15 F.1.11 Discuss the biological and ethical issues surrounding organic versus non-organic farming methods.

16 F.1.12 Discuss the biological and ethical issues surrounding biological and chemical pest control.

17 Option F.2 Applied Animal Science F.2.1 State that animals have been domesticated to produce breeds suitable for plowing, transport, food, fur and skins, and for keeping as pets, providing on example of each. MAIN PAGE

18 F.2.2 Describe the rearing of an animal of economic importance using cattle, chickens or sheep as an example.

19 F.2.3 Discuss intensive animal rearing in terms of yield and ethical issues.

20 F.2.4 Explain how veterinary techniques have been applied to improve health and fecundity of animals.

21 F.2.5 Discuss the use and misuse of antibiotics and growth hormones in livestock production.

22 Option F.3 Plant Growth Regulators F.3.1 Distinguish between plant growth regulators (plant growth hormones) and fertilizers MAIN PAGE

23 F.3.2 Explain the role of auxin in phototropism as an example of the control of plant growth.

24 F.3.3 Describe the role of auxins in terms of apical dominance and how pruning can result in a bushy, decorative plant.

25 F.3.4 Describe how plant growth regulators can be used commerically to promote rooting, to kill weeds, to induce fruit ripening at the required time and to produce fruits without seeds.

26 F.3.5 Explain the techniques used in cloning by micropropagation.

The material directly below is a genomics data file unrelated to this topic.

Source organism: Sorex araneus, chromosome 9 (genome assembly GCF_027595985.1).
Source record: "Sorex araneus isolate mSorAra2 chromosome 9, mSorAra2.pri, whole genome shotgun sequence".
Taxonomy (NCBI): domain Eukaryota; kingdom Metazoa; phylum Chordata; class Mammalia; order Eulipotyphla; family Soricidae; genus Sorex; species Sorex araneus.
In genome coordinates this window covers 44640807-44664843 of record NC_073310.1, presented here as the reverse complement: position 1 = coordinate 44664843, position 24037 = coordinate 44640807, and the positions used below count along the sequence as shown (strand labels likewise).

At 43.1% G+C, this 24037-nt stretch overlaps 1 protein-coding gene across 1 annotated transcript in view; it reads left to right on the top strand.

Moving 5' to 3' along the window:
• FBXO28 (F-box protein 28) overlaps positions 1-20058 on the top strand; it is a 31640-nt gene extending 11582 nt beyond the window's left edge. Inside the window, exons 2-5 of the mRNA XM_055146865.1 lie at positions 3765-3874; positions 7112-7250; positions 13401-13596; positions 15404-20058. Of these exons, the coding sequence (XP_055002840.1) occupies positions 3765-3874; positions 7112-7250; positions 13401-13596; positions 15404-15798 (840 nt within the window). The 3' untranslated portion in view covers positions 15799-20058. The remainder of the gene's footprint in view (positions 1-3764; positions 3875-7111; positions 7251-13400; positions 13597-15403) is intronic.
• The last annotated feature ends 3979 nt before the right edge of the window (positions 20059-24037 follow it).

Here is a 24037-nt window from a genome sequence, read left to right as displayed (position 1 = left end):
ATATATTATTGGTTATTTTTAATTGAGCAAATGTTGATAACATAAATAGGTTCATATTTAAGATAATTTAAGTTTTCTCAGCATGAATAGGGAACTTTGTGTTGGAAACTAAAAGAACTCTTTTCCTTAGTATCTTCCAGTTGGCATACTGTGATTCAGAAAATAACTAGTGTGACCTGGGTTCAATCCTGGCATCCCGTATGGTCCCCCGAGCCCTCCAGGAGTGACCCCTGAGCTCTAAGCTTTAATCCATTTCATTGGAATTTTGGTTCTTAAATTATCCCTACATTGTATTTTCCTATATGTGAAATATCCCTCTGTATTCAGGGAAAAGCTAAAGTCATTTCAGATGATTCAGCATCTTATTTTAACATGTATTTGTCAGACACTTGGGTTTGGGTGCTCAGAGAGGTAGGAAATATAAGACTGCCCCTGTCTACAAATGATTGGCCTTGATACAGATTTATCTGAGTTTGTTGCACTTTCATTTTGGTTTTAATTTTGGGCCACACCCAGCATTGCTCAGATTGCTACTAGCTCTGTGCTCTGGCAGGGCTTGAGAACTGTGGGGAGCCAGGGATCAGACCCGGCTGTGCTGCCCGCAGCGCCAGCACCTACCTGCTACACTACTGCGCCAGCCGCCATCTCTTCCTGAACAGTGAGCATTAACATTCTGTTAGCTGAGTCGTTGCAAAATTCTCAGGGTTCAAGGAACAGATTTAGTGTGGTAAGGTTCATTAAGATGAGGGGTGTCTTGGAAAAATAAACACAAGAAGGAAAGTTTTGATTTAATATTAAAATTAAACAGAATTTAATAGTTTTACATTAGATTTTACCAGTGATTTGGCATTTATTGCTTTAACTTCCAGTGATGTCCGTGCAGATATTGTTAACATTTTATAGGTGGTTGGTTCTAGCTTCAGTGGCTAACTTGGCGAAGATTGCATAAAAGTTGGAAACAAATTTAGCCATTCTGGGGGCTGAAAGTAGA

27 Option F.4 Plant and Animal Breeding F.4.1 Define inbreeding, outbreeding, interspecific hybridization, polyploidy and F1 hybrid vigour. MAIN PAGE

28 F.4.2 Outline one example for each of the terms in F.4.1.

29 F.4.3 Discuss the need to maintain the biodiversity of wild plants or ancient farm breeds a reservoir of alleles which may have future value.

30 F.4.4 Explain, using wheat, maize or rice as an example, how plant breeding programmes have led to an improvement in the yield of a cereal crop.

31 F.4.5 Outline how animal breeding programmes have led to an improvement in one of the following: milk yield in cattle, meat yield in sheep or egg yield in poultry.

32 Option F.5 Genetic Engineering in Agriculture F.5.1 Describe three examples of the use of transgenic techniques in agriculture, including at least one plant and one animal example. -Winter flounder fish gene to make tomatoes frost resistant -Tomato resistance to tobacco mosaic virus -Glyphosphate (a herbicide) resistance in soybean MAIN PAGE

33 F.5.2 Discuss gene manipulation involving sense/ antisense technology with reference to Flavr-Savr tomatoes. Flavr-Savr tomatoes ripen but stay firm. The over-ripening gene is blocked because the antisense RNA strand is introduced to this region so that the double-stranded part does not allow the gene to be expressed.

34 F.5.3 Discuss the ethical issues arising from the use of transgenic techniques, including environmental and economic aspects.

35 Option F.6 Flowering and Propagation of Plants F.6.1 Draw the structure of a monocotyledons wind-pollinated flower, as seen with the naked eye and hand lens. Drawing will be inserted at a later date. MAIN PAGE

36 F.6.2 Distinguish between typical adaptations of wind-pollinated and insect-pollinated flowers.

37 F.6.3 State that plants can reproduce asexually by forming tubers, runners and bulbs. Plants can reproduce asexually by forming tubers, runners and bulbs.

38 F.6.4 State that plants can be propagated asexually by taking cuttings, grafting and layering. Plants can be propagated asexually by taking cuttings, grafting and layering

39 F.6.5 Discuss the use of asexual reproduction in the artificial propagation of plants

40 F.6.6 Explain how flowering is controlled in long-day and short-day plants, including the role of phytochrome.

41 F.6.7 Explain how manipulation of day length is used in the production of flowers. MAIN PAGE